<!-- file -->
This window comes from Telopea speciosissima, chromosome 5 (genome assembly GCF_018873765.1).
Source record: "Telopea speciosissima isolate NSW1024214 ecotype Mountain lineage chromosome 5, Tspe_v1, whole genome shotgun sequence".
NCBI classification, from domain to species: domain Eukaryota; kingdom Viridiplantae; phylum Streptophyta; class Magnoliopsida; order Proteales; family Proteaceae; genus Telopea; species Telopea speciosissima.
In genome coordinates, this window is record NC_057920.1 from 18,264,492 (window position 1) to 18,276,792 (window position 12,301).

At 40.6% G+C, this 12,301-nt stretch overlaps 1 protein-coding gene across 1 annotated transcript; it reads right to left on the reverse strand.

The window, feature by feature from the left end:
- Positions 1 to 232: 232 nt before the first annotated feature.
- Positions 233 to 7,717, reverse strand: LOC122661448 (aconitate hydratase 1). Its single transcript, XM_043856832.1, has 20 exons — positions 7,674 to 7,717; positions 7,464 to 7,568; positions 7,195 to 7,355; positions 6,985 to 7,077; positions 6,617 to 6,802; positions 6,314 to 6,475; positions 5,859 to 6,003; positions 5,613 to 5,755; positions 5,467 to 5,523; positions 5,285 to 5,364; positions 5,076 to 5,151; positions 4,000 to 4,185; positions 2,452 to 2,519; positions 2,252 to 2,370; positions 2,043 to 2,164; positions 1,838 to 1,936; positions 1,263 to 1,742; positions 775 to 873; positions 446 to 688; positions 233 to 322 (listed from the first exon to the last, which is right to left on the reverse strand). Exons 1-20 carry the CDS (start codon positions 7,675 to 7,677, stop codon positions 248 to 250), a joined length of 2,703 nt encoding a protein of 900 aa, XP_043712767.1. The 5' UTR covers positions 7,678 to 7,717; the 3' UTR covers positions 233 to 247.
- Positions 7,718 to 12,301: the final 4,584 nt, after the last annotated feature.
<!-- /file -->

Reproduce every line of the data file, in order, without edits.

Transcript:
This window comes from Telopea speciosissima, chromosome 5 (genome assembly GCF_018873765.1).
Source record: "Telopea speciosissima isolate NSW1024214 ecotype Mountain lineage chromosome 5, Tspe_v1, whole genome shotgun sequence".
NCBI classification, from domain to species: domain Eukaryota; kingdom Viridiplantae; phylum Streptophyta; class Magnoliopsida; order Proteales; family Proteaceae; genus Telopea; species Telopea speciosissima.
In genome coordinates, this window is record NC_057920.1 from 18,264,492 (window position 1) to 18,276,792 (window position 12,301).

At 40.6% G+C, this 12,301-nt stretch overlaps 1 protein-coding gene across 1 annotated transcript; it reads right to left on the reverse strand.

The window, feature by feature from the left end:
- Positions 1 to 232: 232 nt before the first annotated feature.
- Positions 233 to 7,717, reverse strand: LOC122661448 (aconitate hydratase 1). Its single transcript, XM_043856832.1, has 20 exons — positions 7,674 to 7,717; positions 7,464 to 7,568; positions 7,195 to 7,355; positions 6,985 to 7,077; positions 6,617 to 6,802; positions 6,314 to 6,475; positions 5,859 to 6,003; positions 5,613 to 5,755; positions 5,467 to 5,523; positions 5,285 to 5,364; positions 5,076 to 5,151; positions 4,000 to 4,185; positions 2,452 to 2,519; positions 2,252 to 2,370; positions 2,043 to 2,164; positions 1,838 to 1,936; positions 1,263 to 1,742; positions 775 to 873; positions 446 to 688; positions 233 to 322 (listed from the first exon to the last, which is right to left on the reverse strand). Exons 1-20 carry the CDS (start codon positions 7,675 to 7,677, stop codon positions 248 to 250), a joined length of 2,703 nt encoding a protein of 900 aa, XP_043712767.1. The 5' UTR covers positions 7,678 to 7,717; the 3' UTR covers positions 233 to 247.
- Positions 7,718 to 12,301: the final 4,584 nt, after the last annotated feature.